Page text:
Know the Law in Mexico – Contracts: Part 3

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Adriana Perez Flores

Know the Law in Mexico

We have written on this subject twice in the past 14 months, but it continues to be a growing problem. In the past two months we have seen an increase in problems associated with contracts. We have been involved recently with four cases of people being robbed of their deposits. Three of these are deposits for purchasing a house, the other for a rental. These three cases total $38,500 USD. All four people in question deserve to have their money returned, but probably will lose it all or receive only 50% through arbitration because they did not get an original of the contract they signed. Please, always make sure you get an original of anything you put your signature on. Buyer, beware!

This is our advice.

Unfortunately, we see contractual disagreements every week. They include property sales/purchases, leases, labor, and contractor agreements. These contracts come in English, and/or Spanish, and sometimes are written in such a way as to be illegal according to federal or state law. The phrase that applies to these matters is due diligence. It is always better to spend a little now to protect yourself from something big in the future.

When contracts in Mexico are signed, the excuse “well I didn’t know it said that” will not assist you in court, whether you sue or the other party takes you to court. Also note; if you sign a contract that has broken federal or state laws, you are in turn agreeing to break these same laws, whether or not you knew they were illegal.

Whenever you hire a contractor to make renovations or repairs on a home, or even build you a new home, make sure you get what is agreed upon in writing. By having these details in writing, you will be protecting yourself down the road should things go wrong. You may be asked up front for a percentage of the job, sometimes as much as 50%, but never agree to pay fully until the job is totally completed.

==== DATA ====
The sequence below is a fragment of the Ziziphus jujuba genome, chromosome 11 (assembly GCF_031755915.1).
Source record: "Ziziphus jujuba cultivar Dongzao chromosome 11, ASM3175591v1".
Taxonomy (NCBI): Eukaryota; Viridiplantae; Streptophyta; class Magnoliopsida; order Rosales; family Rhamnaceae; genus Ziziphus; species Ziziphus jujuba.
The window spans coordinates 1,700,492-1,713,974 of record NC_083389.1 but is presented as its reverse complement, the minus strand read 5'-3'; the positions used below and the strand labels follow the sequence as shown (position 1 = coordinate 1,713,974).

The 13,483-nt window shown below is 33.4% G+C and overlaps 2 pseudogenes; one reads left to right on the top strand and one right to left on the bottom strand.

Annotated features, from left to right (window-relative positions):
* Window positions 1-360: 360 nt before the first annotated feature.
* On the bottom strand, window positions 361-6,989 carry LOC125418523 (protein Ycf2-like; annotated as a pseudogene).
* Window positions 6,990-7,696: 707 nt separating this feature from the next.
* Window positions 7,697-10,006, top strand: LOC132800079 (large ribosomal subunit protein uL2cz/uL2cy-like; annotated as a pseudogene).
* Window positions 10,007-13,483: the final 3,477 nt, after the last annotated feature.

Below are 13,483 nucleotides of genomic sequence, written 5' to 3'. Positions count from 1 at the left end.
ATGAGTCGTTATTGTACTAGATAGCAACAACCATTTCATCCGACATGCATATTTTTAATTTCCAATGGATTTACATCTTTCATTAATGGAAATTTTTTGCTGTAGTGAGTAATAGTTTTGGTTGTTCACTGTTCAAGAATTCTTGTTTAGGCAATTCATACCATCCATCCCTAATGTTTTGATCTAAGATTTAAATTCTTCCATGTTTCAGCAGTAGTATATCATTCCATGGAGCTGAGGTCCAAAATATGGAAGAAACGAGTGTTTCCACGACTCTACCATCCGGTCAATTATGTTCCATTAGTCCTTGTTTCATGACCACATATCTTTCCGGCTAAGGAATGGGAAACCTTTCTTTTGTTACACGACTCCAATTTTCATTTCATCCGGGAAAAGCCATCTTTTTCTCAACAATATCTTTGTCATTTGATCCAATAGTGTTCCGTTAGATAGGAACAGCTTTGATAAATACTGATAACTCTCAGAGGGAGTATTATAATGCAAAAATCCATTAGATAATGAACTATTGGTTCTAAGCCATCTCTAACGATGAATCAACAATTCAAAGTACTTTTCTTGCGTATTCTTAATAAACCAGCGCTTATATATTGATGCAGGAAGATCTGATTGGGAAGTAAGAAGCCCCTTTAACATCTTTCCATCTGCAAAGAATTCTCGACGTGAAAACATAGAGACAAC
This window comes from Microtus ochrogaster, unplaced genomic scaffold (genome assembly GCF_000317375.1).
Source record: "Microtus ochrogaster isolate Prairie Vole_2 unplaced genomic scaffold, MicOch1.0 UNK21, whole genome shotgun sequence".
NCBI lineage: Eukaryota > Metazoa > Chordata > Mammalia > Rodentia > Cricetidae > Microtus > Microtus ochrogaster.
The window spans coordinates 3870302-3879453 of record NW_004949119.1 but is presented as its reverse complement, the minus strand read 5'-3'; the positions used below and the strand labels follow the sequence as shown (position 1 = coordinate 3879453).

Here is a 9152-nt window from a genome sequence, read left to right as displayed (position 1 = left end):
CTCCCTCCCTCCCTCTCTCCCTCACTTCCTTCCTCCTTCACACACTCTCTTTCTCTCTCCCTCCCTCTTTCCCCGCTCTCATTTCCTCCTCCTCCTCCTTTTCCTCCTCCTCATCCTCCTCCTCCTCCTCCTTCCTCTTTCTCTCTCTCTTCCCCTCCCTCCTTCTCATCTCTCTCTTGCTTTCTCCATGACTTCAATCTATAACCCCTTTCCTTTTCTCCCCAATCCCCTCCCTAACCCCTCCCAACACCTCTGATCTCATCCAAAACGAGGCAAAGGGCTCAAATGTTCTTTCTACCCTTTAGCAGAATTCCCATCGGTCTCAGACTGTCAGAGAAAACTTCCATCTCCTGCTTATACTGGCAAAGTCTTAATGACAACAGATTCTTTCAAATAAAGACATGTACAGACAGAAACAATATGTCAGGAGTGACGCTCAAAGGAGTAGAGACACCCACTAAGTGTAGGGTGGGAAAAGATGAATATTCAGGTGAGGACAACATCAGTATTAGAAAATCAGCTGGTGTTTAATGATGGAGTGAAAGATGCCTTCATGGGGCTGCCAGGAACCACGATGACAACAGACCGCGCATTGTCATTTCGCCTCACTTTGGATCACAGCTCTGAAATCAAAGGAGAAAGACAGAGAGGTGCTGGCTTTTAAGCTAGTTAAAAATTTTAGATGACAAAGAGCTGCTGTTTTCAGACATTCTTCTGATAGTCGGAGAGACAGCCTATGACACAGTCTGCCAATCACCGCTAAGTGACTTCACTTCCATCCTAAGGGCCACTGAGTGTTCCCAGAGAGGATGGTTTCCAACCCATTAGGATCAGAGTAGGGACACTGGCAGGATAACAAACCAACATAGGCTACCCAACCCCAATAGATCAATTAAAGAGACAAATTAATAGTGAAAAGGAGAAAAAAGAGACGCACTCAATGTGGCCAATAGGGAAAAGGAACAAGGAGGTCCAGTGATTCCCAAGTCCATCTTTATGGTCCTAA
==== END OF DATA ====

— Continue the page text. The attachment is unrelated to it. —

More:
To make some matters worse, we occasionally see contracts that are not signed by all parties, and sometimes our clients only have copies. Please make sure your contract is an original, and that it is signed. Often enough, it is much easier to sign an original and then make a copy of that original. Unless a notary puts his seal to the photocopy, it will not stand up in court if necessary. If the contract is copied before the signatures go on, this is okay, as long as the signatures are original.

In addition to contract problems, some of us do not know our rights in Mexico. When you are purchasing property, the real estate agent involved will always have a notary with whom they usually deal. The realtor can, and often does recommend one to you. Some of our clients have even been told that they have to use the real estate company’s notary. This is false. You have the right to choose the notary of your choice.

To some of you, this may be simple common sense, but not knowing the way certain things are done in a foreign country can be intimidating. Make it a point to find out. When you are unsure of something, or if something just doesn’t feel right, it is your responsibility to find out about it. There are many different sources that will help you, such as your attorney. The Lake Chapala Society and community organizations in other cities and towns have a great wealth of information. Remember, if you ask 12 different people on the street, you will probably get at least 14 different answers. Consult an expert.


  • Always
  • As a buyer of real estate, always have someone advise you or look out for your best interest.
  • Always make sure you get an original of the contract, especially the signatures.
  • Always have a proper lien check done on the property you are purchasing.
  • Always get any agreements or modifications to contracts in writing, hand shakes do not work in court.
  • Seek advice from a professional.


  • Never take a photocopy of signatures on any contract.
  • Never assume anything. Things are different in any foreign land, so make sure you get the facts on everything.
  • Never agree to anything with a hand shake.
  • Never pay heed to rumors, as that is all they ever are.

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Published or Updated on: January 1, 2006 by Adriana Perez Flores © 2006
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